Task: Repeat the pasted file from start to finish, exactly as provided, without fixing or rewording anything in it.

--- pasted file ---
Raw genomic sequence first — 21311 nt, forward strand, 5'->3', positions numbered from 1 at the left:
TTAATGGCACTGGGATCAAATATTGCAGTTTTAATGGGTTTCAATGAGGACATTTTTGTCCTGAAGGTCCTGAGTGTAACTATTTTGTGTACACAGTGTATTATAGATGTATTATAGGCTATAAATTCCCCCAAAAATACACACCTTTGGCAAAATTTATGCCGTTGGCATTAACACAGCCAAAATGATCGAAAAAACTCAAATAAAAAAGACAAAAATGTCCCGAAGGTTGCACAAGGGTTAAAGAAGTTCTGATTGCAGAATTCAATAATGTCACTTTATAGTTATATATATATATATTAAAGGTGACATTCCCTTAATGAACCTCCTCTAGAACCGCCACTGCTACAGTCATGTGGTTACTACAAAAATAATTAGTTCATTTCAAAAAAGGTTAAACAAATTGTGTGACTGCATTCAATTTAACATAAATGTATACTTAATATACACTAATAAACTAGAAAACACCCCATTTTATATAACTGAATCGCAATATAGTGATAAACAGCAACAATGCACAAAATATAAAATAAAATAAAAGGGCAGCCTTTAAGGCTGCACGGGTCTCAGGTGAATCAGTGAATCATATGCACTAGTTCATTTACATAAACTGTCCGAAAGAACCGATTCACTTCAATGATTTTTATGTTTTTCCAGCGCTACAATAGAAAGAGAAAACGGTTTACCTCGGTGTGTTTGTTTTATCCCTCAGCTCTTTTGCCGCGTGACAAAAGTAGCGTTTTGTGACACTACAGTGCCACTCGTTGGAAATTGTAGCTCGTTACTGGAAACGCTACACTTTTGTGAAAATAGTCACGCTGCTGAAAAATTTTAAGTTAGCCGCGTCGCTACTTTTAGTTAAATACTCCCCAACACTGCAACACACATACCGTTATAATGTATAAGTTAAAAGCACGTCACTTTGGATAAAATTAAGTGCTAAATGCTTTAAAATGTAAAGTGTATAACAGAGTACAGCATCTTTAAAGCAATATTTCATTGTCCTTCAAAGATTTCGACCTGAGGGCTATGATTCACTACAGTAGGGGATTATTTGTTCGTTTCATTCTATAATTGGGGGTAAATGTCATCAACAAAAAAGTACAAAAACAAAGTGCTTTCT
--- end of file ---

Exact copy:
Raw genomic sequence first — 21311 nt, forward strand, 5'->3', positions numbered from 1 at the left:
TTAATGGCACTGGGATCAAATATTGCAGTTTTAATGGGTTTCAATGAGGACATTTTTGTCCTGAAGGTCCTGAGTGTAACTATTTTGTGTACACAGTGTATTATAGATGTATTATAGGCTATAAATTCCCCCAAAAATACACACCTTTGGCAAAATTTATGCCGTTGGCATTAACACAGCCAAAATGATCGAAAAAACTCAAATAAAAAAGACAAAAATGTCCCGAAGGTTGCACAAGGGTTAAAGAAGTTCTGATTGCAGAATTCAATAATGTCACTTTATAGTTATATATATATATATTAAAGGTGACATTCCCTTAATGAACCTCCTCTAGAACCGCCACTGCTACAGTCATGTGGTTACTACAAAAATAATTAGTTCATTTCAAAAAAGGTTAAACAAATTGTGTGACTGCATTCAATTTAACATAAATGTATACTTAATATACACTAATAAACTAGAAAACACCCCATTTTATATAACTGAATCGCAATATAGTGATAAACAGCAACAATGCACAAAATATAAAATAAAATAAAAGGGCAGCCTTTAAGGCTGCACGGGTCTCAGGTGAATCAGTGAATCATATGCACTAGTTCATTTACATAAACTGTCCGAAAGAACCGATTCACTTCAATGATTTTTATGTTTTTCCAGCGCTACAATAGAAAGAGAAAACGGTTTACCTCGGTGTGTTTGTTTTATCCCTCAGCTCTTTTGCCGCGTGACAAAAGTAGCGTTTTGTGACACTACAGTGCCACTCGTTGGAAATTGTAGCTCGTTACTGGAAACGCTACACTTTTGTGAAAATAGTCACGCTGCTGAAAAATTTTAAGTTAGCCGCGTCGCTACTTTTAGTTAAATACTCCCCAACACTGCAACACACATACCGTTATAATGTATAAGTTAAAAGCACGTCACTTTGGATAAAATTAAGTGCTAAATGCTTTAAAATGTAAAGTGTATAACAGAGTACAGCATCTTTAAAGCAATATTTCATTGTCCTTCAAAGATTTCGACCTGAGGGCTATGATTCACTACAGTAGGGGATTATTTGTTCGTTTCATTCTATAATTGGGGGTAAATGTCATCAACAAAAAAGTACAAAAACAAAGTGCTTTCT